Her head was toward the top of the mountain and she was sure
 that she was on the other side of the mountain hearing the sound
of one of the streams there and water falling
 from higher in the valley and the night rain beginning ... 

Throughout her long ascent, she is flooded with memories of her child days and first excursions to the mountain. She often met the men and horses returning from the hunt:
 ... the horses suddenly there with leaves in their
manes and the raw meat slung
 behind the saddles the polished horns swinging and a vast
blackening crater dripping in her mind the red cliff
 where the neck had been and the hacked off bull's head riding
upside-down with its tongue dangling and its eyes staring
 at the ground ... 

The fabulous "old stories" the men told thrilled and charmed her, never to be forgotten. Always, her reentry through these woods is the rite that flashes recollection of the tales she heard at each turn in the path. Memories don't just come back, but they are "all lit up in her again." She is so wedded in spirit to the mountain, the landscape, each key land zone delivers its cache of saved myths and tales.

It should come as no surprise that Pi'ilani will quickly develop as strong and steadfast a bond with the great Valley of Kalalau as her lifelong kinship with the mountain. Moreover, the abiding presence and majesty of the valley pervades this book. So much more than just an extraordinary locale, it nurtures a bewitching second life--a higher life of spirit--for those who reside there, lepers and able-bodied canyon dwellers alike. That three-thousand- foot-deep valley in Waimea must be a dizzying sight to behold, and those novices first coming upon the "high edge" adjacent to the sudden gulf in the land may well be dumbfounded by the view:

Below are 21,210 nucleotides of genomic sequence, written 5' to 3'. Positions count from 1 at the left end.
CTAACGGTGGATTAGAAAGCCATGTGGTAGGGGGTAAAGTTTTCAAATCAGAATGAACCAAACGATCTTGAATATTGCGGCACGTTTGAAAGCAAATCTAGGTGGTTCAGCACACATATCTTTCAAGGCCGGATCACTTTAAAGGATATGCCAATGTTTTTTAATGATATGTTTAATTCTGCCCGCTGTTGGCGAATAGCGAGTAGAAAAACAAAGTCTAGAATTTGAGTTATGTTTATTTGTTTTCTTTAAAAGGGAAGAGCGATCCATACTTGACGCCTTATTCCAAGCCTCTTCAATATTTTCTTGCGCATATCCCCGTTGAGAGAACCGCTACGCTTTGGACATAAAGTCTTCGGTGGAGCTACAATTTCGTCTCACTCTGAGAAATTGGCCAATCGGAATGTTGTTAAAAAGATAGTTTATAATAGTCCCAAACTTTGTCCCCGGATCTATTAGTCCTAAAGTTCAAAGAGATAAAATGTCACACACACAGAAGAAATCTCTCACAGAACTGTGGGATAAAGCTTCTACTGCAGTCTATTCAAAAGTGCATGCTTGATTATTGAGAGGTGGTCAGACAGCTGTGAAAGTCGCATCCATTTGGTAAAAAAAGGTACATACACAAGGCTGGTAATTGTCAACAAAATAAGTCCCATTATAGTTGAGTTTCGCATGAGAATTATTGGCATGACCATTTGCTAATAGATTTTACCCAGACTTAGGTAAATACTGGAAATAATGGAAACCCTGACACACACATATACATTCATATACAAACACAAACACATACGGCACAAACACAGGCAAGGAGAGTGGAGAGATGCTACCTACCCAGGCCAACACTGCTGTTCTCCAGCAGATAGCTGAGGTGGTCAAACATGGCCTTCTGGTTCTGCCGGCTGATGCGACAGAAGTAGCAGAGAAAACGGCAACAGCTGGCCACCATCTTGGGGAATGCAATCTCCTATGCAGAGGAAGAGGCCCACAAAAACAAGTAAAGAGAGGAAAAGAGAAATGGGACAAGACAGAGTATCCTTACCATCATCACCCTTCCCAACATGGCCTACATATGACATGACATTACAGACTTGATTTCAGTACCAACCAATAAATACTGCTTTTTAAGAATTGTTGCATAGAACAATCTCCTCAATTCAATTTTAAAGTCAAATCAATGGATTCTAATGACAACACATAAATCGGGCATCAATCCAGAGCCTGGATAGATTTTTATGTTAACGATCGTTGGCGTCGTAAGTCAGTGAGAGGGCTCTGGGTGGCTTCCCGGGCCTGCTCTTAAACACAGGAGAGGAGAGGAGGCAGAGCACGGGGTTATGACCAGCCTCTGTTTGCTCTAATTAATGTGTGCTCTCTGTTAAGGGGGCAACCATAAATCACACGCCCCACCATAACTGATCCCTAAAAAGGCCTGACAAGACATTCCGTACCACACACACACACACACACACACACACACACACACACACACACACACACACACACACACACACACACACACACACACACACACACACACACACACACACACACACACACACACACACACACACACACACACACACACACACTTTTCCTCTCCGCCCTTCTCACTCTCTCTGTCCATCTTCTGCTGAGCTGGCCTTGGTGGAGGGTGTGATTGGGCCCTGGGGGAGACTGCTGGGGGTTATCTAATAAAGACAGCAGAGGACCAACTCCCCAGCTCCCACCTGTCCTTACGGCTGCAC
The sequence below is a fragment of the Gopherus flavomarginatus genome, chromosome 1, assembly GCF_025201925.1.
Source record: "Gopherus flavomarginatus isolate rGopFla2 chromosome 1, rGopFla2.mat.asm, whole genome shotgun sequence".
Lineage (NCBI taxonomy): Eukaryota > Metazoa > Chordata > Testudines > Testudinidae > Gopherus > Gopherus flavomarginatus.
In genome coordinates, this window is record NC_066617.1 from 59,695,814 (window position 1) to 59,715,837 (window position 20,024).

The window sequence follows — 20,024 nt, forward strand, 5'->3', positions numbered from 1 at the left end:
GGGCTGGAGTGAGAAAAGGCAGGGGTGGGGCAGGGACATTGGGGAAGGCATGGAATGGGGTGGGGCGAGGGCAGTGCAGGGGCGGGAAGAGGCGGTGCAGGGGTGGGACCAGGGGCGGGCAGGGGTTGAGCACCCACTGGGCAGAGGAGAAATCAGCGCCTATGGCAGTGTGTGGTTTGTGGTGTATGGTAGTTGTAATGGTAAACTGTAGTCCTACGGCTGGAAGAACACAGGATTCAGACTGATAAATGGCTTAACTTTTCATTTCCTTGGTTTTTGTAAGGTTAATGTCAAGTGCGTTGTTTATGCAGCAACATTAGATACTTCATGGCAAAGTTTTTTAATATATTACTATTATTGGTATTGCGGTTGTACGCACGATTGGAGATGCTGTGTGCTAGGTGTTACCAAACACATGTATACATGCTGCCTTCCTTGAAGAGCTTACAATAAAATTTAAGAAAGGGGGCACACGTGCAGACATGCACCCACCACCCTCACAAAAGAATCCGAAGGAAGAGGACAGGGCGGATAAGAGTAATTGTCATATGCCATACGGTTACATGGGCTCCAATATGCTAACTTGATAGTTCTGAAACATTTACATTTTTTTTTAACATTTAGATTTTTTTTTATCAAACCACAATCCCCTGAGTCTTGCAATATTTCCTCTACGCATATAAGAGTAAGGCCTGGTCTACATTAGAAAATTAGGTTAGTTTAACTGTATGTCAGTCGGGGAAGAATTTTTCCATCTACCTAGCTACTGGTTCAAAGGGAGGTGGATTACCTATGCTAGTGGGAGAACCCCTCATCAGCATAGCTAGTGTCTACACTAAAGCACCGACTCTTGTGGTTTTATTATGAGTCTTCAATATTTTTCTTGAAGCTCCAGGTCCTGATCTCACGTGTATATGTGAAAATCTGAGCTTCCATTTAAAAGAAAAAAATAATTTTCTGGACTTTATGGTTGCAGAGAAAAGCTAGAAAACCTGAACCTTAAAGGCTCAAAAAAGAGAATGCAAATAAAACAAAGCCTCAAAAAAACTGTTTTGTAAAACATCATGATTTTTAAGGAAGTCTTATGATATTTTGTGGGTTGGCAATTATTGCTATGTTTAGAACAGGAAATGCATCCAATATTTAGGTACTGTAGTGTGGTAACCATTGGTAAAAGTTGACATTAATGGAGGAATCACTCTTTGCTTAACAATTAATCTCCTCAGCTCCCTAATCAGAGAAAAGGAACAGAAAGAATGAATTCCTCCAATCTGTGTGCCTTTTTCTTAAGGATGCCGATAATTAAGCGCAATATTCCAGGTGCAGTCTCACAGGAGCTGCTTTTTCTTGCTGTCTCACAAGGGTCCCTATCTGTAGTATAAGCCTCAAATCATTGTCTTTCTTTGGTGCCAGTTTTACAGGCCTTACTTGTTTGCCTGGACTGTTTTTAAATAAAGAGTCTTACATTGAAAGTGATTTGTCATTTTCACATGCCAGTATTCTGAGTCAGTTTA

... We came to the high edge
 at Kilohana where the trail climbs on but the whole world falls
away in front through the clouds and the valley
 of Kalalau appears to be as deep as the sky-- 

We repeatedly hear of that High Edge, which is the exclusive gateway into the valley, the sole margin of crossover between the world of the free lepers and the other world from which they have been banished. Pi'ilani will trudge down from this narrow cliff-ledge four times, then never again.

The immense valley--the lepers' sanctuary--bears the historic title The Straying. Like the lepers themselves, it departs--or strays, so to say--from terrestrial normalcy. It is the concave mirror image of the convex mountain. Clouds and circling birds keep appearing oddly below, not above. To apprehend this geography, we need to plumb it with the help of metaphor. Ocean and sky seem to trade places, as if the earth's atmosphere has become aqueous:
 ... the great bay in the air as deep as the mountain the
valley of Kalalau
 its measureless hollow Kalalau The Straying they could see through
white clouds threads of surf unrolling
 slowly into shadow the cliffs hung steep as blankets on a

The "measureless hollow" of the canyon is visualized both "as deep as the mountain" and "as deep as the sky." To be attuned to the mountain, to bond with it as does Pi'ilani, easily translates into bonding with the inverse terrain. But her conversion comes slowly.